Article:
What did I find? Why, I had a package! From Otto Strauch, no less!
[please, a moment of silence for the giant *SQUEEEEEEE* which erupted from my mouth]
You know that I hauled it upstairs in the elevator, and tore into it, as soon as I set everything else down.
The box itself was quite large, and weighed roughly 15-20 lb.
After tearing everything open, these were the contents of the box:
Two drums (one in cardboard), wooden pieces, a foam-wrapped bit, a smaller cardboard box, and the instructions and packing receipt.
The cardboard box held the nylon drive band, along with the batt picker, crank-handle, table clamp, and necessary screws and washers.
My first part of the review? Set-Up. Setting up the drum carder is EASY. They "tell" you to "read all the instructions before assembly". Rubbish, I say! I'm an engineer, I say! I put a car together (10 years ago), I can assemble a drum carder! (This has gotten me in trouble in the past, of course...) But, lo and behold...let me repeat: Assembly. Is. Easy.
I got this puppy built in under 30 minutes. The only thing that is still an issue is adjusting the distance between the two carder drums.
If you want a scale reference, the table my carder is sitting on is an ordinary IKEA "Lack" coffee table. The whole thing is a lot bigger than I imagined, but..having seen big ol' Pat Green carders, I realize this is pretty dang compact.
Here she is, in all her spiny glory. Keep your hands off the drums - the edges of the spines are somewhat badly machined and prickly. Especially the licker-in drum.
One very useful piece of advice Mr. Strauch gives on his instructions is to card some waste fiber through before you start carding "real" fiber. Why waste perfectly good fiber, you ask? Well, he explains that there is often machining / manufacturing dust caught in the carding cloth / on the carder drums, and that this preliminary "cleaning" with fiber will help to remove it all, so you don't turn any precious merino/ tussah blend dingy gray with metal dust! They also do not recommend carding any fiber in the grease, as the grease can clog up the carders and transfer off into other fibers. I would think if you were working in the grease, you should probably have a separate pair of hand cards or something for that purpose. While I don't mind working in the grease, I prefer to work with washed fleeces. My "waste" fiber is part of an old Lincoln lamb fleece that I bought at least three years ago (before I moved to Seattle, I know that), and is still only partially washed!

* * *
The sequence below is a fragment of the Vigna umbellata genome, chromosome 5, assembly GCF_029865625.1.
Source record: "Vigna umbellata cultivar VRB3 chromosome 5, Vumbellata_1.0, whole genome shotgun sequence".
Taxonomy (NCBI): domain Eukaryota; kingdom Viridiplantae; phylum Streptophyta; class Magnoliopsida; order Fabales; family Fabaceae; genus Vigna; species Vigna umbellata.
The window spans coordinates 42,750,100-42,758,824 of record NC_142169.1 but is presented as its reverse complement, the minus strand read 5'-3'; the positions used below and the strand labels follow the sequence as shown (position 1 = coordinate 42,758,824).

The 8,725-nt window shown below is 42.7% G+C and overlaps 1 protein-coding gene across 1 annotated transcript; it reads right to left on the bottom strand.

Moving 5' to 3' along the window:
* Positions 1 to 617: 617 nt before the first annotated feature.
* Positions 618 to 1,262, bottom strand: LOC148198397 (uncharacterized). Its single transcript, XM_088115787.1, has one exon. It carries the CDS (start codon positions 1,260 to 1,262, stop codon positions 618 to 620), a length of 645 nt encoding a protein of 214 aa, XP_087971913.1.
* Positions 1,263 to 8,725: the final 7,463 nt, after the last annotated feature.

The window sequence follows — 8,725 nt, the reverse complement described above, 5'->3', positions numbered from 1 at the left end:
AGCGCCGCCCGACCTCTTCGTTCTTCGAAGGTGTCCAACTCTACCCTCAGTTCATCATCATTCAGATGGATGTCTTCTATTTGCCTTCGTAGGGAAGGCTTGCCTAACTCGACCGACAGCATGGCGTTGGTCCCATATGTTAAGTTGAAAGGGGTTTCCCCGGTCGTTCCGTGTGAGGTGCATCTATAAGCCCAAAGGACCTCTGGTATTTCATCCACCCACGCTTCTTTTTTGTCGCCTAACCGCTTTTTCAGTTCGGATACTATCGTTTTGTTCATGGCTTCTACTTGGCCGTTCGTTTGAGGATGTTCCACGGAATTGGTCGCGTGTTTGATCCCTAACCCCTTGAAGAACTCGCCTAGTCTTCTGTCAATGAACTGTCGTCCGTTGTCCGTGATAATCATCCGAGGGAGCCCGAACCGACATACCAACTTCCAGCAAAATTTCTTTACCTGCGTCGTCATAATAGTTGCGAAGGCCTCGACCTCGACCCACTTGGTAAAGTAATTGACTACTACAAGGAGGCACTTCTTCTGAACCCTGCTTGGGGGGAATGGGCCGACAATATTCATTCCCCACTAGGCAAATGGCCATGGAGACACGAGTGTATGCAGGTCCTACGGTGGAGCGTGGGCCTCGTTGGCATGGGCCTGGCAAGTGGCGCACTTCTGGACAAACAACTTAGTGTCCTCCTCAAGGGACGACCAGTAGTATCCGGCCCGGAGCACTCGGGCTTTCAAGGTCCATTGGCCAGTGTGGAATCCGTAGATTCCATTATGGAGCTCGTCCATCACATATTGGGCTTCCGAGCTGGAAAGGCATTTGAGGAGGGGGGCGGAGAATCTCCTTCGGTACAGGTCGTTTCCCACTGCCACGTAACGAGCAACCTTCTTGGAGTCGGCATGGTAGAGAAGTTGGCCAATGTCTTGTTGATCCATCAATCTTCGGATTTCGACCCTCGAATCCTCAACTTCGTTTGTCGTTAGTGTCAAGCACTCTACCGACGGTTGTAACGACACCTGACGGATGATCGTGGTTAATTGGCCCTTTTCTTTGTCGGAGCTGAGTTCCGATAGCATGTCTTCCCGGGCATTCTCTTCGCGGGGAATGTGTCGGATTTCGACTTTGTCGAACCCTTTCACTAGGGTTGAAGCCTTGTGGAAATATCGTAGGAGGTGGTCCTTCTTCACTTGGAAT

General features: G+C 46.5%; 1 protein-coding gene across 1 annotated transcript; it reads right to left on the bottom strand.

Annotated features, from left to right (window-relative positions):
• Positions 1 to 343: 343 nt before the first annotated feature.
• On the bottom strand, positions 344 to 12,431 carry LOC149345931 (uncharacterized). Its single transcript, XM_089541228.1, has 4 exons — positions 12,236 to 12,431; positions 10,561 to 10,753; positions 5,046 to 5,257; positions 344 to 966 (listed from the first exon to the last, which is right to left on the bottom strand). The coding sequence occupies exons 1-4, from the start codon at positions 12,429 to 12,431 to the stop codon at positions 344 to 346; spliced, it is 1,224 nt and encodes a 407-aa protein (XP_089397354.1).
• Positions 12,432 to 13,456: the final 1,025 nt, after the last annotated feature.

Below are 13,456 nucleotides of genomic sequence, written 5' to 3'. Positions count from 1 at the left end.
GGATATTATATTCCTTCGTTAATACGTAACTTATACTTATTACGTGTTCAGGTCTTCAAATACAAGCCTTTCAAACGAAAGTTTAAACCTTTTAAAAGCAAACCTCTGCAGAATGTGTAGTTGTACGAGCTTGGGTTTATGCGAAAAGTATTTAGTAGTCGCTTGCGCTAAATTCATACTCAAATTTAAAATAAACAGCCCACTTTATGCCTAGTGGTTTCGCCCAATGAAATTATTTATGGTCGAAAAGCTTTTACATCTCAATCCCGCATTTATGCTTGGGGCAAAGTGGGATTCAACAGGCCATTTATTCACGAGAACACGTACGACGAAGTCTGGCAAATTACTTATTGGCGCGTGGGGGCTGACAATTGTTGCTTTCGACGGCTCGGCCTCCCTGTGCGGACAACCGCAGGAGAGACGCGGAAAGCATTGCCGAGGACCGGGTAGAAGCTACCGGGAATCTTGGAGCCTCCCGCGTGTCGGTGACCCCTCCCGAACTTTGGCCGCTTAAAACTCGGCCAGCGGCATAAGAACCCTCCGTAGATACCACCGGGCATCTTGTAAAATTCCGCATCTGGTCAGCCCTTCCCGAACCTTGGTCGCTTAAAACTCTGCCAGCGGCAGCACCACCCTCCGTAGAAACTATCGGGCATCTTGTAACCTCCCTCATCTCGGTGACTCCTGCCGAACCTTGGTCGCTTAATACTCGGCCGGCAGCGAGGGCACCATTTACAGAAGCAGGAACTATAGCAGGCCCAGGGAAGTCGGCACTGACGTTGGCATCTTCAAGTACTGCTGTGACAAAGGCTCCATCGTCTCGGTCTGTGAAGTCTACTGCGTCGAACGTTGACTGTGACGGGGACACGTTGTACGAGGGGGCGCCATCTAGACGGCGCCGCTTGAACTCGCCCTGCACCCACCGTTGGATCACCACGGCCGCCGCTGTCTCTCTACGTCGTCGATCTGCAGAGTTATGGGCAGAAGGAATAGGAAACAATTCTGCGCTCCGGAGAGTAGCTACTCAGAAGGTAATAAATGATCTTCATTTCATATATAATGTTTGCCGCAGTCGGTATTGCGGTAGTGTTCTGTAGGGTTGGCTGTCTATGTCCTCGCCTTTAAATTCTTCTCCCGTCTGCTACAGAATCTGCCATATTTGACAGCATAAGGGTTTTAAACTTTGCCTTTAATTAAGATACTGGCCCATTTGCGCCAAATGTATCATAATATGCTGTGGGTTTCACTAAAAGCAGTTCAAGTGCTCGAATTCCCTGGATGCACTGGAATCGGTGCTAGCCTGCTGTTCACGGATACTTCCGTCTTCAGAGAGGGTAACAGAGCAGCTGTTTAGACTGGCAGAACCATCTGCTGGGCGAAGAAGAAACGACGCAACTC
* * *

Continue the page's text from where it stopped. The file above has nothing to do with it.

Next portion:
To run it through, I opened up the locks with my fingers, and then s-l-o-w-l-y fed them through the licker-in drum. The gear ratio on the Petite really slows down the carding process. You can crank all day, and it will just mosey along, picking up fiber at a leisurely rate. I guess this is for the best, though.
Here is a shot of me feeding a small amount of Lincoln lamb fleece through the carder. I'm probably just going to toss this into my "bird nest" pile, to give to my friends who are amateur birdwatchers, and like to leave piles of fluff for the birds outside their apartment.
All in all, I am looking forward to finishing off the Lincoln "practice carding", and moving on to getting into neat blends of fibers. I also have to experiment some with the doffer (?) or "knuckle saving batt picker", as Strauch calls it. It's basically a big ol' hook with a T-handle on it that you use to pull the batt off the big drum, supposedly. This might take some practice.